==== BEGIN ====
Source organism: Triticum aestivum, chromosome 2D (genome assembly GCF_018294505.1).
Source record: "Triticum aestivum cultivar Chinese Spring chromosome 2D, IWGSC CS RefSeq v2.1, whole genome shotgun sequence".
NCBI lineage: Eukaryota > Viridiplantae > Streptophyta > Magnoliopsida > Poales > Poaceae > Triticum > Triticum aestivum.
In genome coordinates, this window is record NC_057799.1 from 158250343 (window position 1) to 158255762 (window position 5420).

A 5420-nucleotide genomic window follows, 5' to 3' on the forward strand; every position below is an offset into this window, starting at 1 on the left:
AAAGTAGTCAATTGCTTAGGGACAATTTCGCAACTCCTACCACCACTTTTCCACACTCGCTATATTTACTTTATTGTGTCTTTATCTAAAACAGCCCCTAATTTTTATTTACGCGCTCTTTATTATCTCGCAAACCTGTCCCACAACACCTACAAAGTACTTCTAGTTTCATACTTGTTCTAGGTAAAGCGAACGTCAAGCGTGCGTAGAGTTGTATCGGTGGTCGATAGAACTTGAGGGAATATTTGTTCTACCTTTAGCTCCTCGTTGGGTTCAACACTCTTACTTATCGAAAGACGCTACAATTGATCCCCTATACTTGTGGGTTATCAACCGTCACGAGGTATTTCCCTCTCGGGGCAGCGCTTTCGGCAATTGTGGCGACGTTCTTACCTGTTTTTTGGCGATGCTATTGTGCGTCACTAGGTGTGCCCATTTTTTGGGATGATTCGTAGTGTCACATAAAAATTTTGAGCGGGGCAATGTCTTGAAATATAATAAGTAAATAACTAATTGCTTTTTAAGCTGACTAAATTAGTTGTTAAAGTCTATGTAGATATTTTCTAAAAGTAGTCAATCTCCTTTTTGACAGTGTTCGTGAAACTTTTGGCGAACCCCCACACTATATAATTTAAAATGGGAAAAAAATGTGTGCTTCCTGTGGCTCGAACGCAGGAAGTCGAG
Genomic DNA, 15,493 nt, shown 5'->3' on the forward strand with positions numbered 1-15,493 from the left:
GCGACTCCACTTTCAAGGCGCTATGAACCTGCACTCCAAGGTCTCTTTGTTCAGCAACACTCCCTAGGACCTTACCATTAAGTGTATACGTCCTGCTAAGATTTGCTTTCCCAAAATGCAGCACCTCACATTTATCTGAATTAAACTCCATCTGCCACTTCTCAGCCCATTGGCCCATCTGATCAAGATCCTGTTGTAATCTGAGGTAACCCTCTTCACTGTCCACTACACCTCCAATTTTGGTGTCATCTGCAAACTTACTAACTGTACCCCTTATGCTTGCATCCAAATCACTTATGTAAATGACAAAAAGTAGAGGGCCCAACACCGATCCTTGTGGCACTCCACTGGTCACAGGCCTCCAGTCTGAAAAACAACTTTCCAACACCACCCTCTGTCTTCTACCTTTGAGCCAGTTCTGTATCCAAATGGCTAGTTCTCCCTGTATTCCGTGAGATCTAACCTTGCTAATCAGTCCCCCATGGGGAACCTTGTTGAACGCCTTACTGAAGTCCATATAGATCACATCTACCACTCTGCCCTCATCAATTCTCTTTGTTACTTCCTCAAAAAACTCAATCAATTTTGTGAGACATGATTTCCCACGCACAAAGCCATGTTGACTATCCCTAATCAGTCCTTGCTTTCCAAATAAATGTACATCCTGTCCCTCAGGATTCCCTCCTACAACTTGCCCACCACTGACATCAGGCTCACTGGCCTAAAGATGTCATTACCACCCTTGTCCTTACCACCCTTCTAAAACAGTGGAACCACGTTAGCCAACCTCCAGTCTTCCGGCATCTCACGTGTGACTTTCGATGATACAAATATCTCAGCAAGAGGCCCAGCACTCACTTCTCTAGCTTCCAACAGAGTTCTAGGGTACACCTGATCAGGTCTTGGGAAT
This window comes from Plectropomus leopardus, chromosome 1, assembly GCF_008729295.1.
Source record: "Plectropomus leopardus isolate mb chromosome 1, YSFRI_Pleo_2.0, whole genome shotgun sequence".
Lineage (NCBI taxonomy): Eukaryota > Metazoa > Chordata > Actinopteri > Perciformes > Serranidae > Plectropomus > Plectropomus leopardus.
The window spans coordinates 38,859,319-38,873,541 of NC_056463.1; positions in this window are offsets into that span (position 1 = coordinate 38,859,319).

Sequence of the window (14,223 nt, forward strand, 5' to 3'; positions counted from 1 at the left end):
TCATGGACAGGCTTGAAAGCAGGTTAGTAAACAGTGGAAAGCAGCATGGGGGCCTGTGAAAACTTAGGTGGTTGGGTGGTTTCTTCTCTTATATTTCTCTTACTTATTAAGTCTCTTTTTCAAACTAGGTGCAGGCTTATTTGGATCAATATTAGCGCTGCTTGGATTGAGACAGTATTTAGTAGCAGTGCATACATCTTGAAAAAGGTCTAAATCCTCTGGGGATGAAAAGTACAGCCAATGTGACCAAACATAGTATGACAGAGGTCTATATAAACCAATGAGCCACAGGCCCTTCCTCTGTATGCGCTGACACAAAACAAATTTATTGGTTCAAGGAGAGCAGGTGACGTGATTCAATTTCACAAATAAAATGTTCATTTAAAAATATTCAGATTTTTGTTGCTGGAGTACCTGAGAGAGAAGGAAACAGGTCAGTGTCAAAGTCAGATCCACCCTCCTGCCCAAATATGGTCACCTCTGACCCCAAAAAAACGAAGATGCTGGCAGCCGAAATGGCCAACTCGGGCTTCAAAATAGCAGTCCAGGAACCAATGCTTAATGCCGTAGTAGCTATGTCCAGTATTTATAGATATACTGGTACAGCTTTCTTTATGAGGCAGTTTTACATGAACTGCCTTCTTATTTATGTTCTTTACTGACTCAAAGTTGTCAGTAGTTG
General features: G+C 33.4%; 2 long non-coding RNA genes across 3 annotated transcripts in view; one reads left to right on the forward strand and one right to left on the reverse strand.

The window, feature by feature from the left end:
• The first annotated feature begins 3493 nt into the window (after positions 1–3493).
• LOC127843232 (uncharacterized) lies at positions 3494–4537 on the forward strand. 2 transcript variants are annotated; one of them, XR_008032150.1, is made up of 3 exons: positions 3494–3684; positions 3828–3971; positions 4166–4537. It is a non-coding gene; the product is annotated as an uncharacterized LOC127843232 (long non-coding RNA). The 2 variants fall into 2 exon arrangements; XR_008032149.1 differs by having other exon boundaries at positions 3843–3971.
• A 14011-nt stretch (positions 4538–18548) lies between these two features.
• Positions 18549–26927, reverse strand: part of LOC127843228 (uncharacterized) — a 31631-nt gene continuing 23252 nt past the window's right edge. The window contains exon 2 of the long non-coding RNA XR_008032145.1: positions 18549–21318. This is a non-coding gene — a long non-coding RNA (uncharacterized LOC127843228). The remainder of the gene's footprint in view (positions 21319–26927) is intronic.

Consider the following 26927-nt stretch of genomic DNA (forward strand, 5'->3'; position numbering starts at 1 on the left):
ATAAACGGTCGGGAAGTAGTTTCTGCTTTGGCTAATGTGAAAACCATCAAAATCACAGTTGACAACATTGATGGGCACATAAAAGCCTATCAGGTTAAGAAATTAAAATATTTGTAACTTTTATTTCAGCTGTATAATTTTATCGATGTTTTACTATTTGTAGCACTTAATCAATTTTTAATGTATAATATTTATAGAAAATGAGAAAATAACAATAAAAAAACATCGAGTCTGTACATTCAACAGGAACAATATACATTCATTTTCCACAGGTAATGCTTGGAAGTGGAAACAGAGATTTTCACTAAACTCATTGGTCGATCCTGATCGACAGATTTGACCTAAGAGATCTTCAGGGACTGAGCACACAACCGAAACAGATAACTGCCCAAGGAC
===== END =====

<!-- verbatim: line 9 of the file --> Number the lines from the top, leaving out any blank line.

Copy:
This window comes from Plectropomus leopardus, chromosome 1, assembly GCF_008729295.1.